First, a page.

The New York Post is very concerned about homelessness and poverty. So concerned that it has dedicated wall-to-wall coverage involving 16 reporters to shaming a mentally ill homeless man. So concerned that it has declared costumed Times Square hustlers and fake Buddhist monk hustlers "the new squeegee men." So concerned that it found its annual squeegee man working a Crown Heights intersection on Saturday—though to be fair he just had some rags—and declared him the last nose-wrinkling sight in "a week of rampant quality-of-life problems exposed by The Post."
So far, the tabloid has at least one notch in its belt to show for the shrieking political campaign: getting police Commissioner Bill "Broken Windows" Bratton to clamp down even harder on the low-level offenses that keep the New York criminal justice system full of fresh bodies. But what, aside from electing a Republican, does the Post propose for a long-term solution? The paper's catlady-in-residence Andrea Peyser's latest column, headlined "Bums are running amok in New York City and it needs to stop," provides a clue.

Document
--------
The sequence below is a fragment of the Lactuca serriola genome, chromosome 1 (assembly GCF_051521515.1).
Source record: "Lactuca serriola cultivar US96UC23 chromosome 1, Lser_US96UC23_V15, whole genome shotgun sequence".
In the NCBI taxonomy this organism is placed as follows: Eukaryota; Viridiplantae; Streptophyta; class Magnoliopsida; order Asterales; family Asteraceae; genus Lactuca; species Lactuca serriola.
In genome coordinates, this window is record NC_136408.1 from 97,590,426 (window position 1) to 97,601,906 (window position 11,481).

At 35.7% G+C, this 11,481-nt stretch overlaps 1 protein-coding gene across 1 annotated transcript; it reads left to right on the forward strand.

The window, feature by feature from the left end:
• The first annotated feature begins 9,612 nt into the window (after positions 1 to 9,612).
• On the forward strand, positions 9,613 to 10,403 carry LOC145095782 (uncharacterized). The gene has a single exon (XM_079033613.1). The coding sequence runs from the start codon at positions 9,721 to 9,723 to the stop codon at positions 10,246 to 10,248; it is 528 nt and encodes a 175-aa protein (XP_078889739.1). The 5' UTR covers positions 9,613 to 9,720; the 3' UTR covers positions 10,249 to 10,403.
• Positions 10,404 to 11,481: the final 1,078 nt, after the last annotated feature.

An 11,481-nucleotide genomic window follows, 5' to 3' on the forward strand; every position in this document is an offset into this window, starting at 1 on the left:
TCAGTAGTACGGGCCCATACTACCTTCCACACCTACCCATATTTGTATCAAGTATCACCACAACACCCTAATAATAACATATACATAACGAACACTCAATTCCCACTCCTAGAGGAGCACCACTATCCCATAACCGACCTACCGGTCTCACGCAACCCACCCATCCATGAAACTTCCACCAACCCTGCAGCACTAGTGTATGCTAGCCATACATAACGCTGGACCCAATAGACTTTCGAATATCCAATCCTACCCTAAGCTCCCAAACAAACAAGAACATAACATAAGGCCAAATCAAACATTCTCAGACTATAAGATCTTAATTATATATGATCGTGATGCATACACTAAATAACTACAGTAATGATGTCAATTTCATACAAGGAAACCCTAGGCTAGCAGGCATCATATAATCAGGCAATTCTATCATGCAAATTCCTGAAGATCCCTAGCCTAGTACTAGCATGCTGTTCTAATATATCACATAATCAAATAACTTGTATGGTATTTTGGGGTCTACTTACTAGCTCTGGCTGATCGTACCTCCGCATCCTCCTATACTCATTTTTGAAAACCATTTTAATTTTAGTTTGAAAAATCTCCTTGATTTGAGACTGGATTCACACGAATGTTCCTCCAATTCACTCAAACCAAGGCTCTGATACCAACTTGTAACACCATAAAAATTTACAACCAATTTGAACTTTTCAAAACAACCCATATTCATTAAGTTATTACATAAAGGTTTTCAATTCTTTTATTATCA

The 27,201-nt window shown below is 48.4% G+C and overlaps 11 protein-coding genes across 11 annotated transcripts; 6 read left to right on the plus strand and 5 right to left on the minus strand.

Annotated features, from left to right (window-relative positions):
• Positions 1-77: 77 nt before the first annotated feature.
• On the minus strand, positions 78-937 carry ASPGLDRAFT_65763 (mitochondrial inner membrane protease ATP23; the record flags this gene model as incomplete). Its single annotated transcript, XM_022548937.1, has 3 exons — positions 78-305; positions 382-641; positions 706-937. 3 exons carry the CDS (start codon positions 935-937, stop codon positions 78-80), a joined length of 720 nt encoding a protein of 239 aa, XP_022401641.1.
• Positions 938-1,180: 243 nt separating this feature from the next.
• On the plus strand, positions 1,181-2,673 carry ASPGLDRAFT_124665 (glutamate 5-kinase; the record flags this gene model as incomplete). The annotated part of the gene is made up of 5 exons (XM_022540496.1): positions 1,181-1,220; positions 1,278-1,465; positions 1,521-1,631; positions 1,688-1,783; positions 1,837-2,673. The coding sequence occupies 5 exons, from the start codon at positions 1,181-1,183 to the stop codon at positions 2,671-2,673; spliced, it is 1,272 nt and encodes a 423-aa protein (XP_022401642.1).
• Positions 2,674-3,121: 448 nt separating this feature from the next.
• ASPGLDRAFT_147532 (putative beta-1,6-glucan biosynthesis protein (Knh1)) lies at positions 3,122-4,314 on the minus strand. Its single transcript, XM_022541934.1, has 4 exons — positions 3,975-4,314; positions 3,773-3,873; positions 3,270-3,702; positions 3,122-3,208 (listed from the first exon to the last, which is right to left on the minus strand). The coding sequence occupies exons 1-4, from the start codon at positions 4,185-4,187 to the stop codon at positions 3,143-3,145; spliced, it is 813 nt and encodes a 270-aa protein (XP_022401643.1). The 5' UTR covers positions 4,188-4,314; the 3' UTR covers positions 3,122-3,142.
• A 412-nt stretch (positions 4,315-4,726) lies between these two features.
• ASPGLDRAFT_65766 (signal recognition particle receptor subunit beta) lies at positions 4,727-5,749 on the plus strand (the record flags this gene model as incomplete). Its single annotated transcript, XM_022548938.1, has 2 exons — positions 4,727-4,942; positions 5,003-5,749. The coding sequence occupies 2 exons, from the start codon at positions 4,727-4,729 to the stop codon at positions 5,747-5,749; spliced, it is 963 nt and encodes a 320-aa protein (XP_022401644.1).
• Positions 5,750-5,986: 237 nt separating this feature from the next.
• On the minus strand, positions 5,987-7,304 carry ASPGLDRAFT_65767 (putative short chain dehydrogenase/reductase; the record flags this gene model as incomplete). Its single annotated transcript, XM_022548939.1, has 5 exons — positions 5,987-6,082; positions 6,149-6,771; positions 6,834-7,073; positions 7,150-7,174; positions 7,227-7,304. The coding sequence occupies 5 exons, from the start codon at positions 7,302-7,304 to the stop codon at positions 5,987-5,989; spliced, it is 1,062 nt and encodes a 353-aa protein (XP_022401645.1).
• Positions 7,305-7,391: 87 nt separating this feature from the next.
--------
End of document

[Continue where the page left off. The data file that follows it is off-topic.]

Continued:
The scourge has grown intolerable. Emboldened vagrants all over the city terrorize mothers, frighten children and erode the quality of life for everyone. The official neglect that perpetuates these offenses to our senses is not just a form of neglect—it is cruel to avoid forcing people to move inside.
"Forcing people to move inside" is the closest you'll find to a prescription in the Post's ravings, but what does it mean? Should we move them into an apartment subsidized by the city, with accompanying mental health, addiction, and job training and placement services? Or should we straight up criminalize poverty and send New York's homeless to labor camps? Surely there must be some way to force people "inside," end the affordable-housing crisis, and save the government resources that would be required for a block-by-block erasure of the unsightly poor.
That way is to make the whole island of Manhattan a prison.